The first area, Bringing Matter to Life, shows the paradox between using a medium which by nature is still to represent physical activity. Artists throughout history mastered the techniques and available materials to depict the agility of a human body. The undulation of a flowing garment is just one of the astute methods to suggest corporel movement. The second area explores body language. Codifying Action sheds light on the conventions specific to historical periods from antiquities, with the statue Egyptian Walking Man, to the Renaissance contrapposto- hence the phrase “frozen like a statue”. Gestures reflect emotions and attitudes illustrate an amorous pursuit. Athletic struggle is interpreted from ancient Greece to modern Europe. Continue past a projection of the Lumière brothers’ film Danse Serpentine to the third section. Sequencing Movement highlights the role that 19th century chronophotography played in revolutionizing visual art. Until then, artists sought to express successive movements in a single scene through multi-paneled paintings while classical art strove for unity of time and place. Modern technology permitted avant-garde artists to decompose movement. The exhibit culminates in a space evoking a dance studio with its mirrored wall ballet barre and music. At the center of The Body Dancing, a circular display of sculptures shows that dance has inspired artists since ancient mythology. Ballet, in turn, looked to art history before breaking with classical tradition. Innovative dancers, Nijinski, Loie Fuller and Isadora Duncan directly influenced 20th century artistic expression.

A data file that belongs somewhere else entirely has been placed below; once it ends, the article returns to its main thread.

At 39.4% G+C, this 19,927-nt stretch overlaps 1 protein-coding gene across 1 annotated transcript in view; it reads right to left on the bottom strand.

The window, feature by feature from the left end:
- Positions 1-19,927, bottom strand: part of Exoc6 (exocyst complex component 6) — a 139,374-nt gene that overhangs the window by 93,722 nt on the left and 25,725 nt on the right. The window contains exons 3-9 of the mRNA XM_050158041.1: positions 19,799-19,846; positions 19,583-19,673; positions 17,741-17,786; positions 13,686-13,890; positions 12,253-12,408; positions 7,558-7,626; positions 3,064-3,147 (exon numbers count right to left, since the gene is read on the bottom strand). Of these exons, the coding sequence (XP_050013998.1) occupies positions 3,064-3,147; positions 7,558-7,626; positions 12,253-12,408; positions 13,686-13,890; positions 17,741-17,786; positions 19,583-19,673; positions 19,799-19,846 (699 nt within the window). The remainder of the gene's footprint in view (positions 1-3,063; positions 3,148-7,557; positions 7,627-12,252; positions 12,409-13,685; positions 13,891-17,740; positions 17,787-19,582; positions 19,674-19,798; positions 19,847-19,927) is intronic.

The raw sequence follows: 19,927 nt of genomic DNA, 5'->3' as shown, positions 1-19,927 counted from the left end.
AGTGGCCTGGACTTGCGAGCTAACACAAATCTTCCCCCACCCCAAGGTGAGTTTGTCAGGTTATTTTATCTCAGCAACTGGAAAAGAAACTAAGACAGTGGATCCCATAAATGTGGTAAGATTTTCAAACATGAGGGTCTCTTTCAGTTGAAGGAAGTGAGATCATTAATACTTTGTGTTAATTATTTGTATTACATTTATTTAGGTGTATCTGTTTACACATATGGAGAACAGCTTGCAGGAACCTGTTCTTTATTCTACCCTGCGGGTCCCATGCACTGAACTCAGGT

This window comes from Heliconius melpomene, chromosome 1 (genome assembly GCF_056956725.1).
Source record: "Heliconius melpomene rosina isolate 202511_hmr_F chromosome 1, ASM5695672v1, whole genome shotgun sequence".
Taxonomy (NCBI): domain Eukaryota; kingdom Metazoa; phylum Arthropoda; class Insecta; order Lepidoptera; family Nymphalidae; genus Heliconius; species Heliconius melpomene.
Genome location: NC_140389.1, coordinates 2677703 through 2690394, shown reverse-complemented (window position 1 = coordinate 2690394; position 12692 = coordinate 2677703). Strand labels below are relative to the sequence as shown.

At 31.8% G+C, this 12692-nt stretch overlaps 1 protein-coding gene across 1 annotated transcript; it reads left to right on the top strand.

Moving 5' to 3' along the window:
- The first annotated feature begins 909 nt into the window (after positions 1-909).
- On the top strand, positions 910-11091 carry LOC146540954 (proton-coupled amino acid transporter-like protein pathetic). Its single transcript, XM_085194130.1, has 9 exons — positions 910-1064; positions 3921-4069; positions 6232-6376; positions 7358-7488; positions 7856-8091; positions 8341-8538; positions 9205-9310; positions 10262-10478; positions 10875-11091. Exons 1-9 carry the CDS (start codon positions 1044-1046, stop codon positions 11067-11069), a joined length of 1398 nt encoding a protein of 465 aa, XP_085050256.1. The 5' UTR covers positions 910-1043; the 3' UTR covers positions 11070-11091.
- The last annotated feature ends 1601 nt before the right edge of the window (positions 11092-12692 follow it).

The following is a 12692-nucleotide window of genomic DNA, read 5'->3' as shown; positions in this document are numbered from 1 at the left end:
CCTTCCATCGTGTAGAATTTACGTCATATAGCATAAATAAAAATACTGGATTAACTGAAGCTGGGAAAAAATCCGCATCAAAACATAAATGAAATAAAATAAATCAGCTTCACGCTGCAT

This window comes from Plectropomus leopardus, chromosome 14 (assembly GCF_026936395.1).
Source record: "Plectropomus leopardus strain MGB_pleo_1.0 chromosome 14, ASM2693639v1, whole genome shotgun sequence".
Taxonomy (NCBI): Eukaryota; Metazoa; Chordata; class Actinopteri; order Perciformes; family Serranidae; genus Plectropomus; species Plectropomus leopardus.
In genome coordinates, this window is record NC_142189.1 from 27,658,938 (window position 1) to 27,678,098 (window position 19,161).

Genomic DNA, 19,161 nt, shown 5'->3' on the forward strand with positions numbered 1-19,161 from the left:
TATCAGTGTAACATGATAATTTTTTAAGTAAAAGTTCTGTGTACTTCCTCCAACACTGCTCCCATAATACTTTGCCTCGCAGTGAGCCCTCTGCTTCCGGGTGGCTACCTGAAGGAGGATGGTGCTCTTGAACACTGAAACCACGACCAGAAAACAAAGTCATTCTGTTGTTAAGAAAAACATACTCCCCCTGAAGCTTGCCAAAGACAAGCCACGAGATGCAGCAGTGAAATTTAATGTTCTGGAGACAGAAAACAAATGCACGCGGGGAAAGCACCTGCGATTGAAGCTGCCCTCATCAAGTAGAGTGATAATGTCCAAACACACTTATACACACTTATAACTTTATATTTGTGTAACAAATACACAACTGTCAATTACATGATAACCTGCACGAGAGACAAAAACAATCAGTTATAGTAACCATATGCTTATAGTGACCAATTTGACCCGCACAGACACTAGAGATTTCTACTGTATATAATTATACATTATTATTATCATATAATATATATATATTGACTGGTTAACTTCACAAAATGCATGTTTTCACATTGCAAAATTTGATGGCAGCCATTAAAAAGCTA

Who strive-you don’t know how the others strive
Throughout my own childhood, as a dancer, I was drawn to visual art depicting ballerinas such as the Degas paintings or Rodin sculptures. It was interesting to consider the difficulty that artists have in capturing a moment that performers work so hard to appear effortless. The various ways artists decompose movement is similar to how seemingly simple tasks are broken down in sequences to teach my son with sensory motor challenges. Due to his autism, we often rely on visuals to understand emotions. The reflection on how a repertory of gestures may be deciphered differently, depending on the time period or culture, was on point.
Corps en mouvement. La danse au musée takes less than one hour to visit. It may leave you wanting more. The exit leads to the glass roofed Cour Marly where a dance workshop for children was recently held among the marble statues. There are several enrichment activities, films and performances related to this exhibit which enhance the experience. The link (and activities) is in French.Unfortunately, none are adapted for special needs as the space is still under renovation. Any event labeled “en famille” is inclusive, however, since the person is accompanied. The preferential pricing (tarif reduit) and priority access are applicable. During the inaugural weekend, we enjoyed a family friendly concert in the auditorium.
La Petite Gallery, opened just last year, is a now a permanent space at the Louvre. A new exhibit every school year will continue to initiate art lovers to the Louvre’s collection. If you can’t get to Paris before next summer, the museum’s website has a virtual tour and videos. There is also a free app for smartphones with commentary by Benjamin Millepied himself. These online tools are helpful in preparing your visit even if you come in person. There are two exhibit catalogues, one specifically intended for young readers or anyone who prefers less text and more visuals. Information concerning the museum (hours, access…) can be found at the bottom of Louvre 101.